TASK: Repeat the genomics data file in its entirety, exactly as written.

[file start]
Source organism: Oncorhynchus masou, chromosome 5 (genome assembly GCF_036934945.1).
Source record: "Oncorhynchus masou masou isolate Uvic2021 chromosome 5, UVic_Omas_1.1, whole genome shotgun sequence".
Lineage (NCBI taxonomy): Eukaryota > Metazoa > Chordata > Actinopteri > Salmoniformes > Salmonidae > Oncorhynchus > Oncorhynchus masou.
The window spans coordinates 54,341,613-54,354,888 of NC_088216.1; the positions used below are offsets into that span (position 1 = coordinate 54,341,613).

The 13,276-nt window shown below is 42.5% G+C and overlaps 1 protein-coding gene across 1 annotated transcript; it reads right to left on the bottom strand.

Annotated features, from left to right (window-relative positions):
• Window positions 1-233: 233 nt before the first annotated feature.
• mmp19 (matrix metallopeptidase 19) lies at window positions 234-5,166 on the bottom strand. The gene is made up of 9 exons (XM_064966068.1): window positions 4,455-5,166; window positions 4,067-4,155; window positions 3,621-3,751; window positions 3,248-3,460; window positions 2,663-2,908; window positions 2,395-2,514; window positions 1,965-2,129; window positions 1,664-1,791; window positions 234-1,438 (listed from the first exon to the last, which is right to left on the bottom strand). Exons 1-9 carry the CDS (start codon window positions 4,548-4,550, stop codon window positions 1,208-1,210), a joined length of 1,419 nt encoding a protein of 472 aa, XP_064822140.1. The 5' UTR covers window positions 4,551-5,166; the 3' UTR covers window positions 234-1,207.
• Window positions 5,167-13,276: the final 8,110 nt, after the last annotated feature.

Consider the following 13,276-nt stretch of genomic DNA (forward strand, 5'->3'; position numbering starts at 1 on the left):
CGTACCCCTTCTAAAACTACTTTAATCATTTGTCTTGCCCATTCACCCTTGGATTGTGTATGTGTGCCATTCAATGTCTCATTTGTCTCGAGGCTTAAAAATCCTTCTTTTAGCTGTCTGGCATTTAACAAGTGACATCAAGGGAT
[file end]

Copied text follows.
Source organism: Oncorhynchus masou, chromosome 5 (genome assembly GCF_036934945.1).
Source record: "Oncorhynchus masou masou isolate Uvic2021 chromosome 5, UVic_Omas_1.1, whole genome shotgun sequence".
Lineage (NCBI taxonomy): Eukaryota > Metazoa > Chordata > Actinopteri > Salmoniformes > Salmonidae > Oncorhynchus > Oncorhynchus masou.
The window spans coordinates 54,341,613-54,354,888 of NC_088216.1; the positions used below are offsets into that span (position 1 = coordinate 54,341,613).

The 13,276-nt window shown below is 42.5% G+C and overlaps 1 protein-coding gene across 1 annotated transcript; it reads right to left on the bottom strand.

Annotated features, from left to right (window-relative positions):
• Window positions 1-233: 233 nt before the first annotated feature.
• mmp19 (matrix metallopeptidase 19) lies at window positions 234-5,166 on the bottom strand. The gene is made up of 9 exons (XM_064966068.1): window positions 4,455-5,166; window positions 4,067-4,155; window positions 3,621-3,751; window positions 3,248-3,460; window positions 2,663-2,908; window positions 2,395-2,514; window positions 1,965-2,129; window positions 1,664-1,791; window positions 234-1,438 (listed from the first exon to the last, which is right to left on the bottom strand). Exons 1-9 carry the CDS (start codon window positions 4,548-4,550, stop codon window positions 1,208-1,210), a joined length of 1,419 nt encoding a protein of 472 aa, XP_064822140.1. The 5' UTR covers window positions 4,551-5,166; the 3' UTR covers window positions 234-1,207.
• Window positions 5,167-13,276: the final 8,110 nt, after the last annotated feature.

Consider the following 13,276-nt stretch of genomic DNA (forward strand, 5'->3'; position numbering starts at 1 on the left):
CGTACCCCTTCTAAAACTACTTTAATCATTTGTCTTGCCCATTCACCCTTGGATTGTGTATGTGTGCCATTCAATGTCTCATTTGTCTCGAGGCTTAAAAATCCTTCTTTTAGCTGTCTGGCATTTAACAAGTGACATCAAGGGAT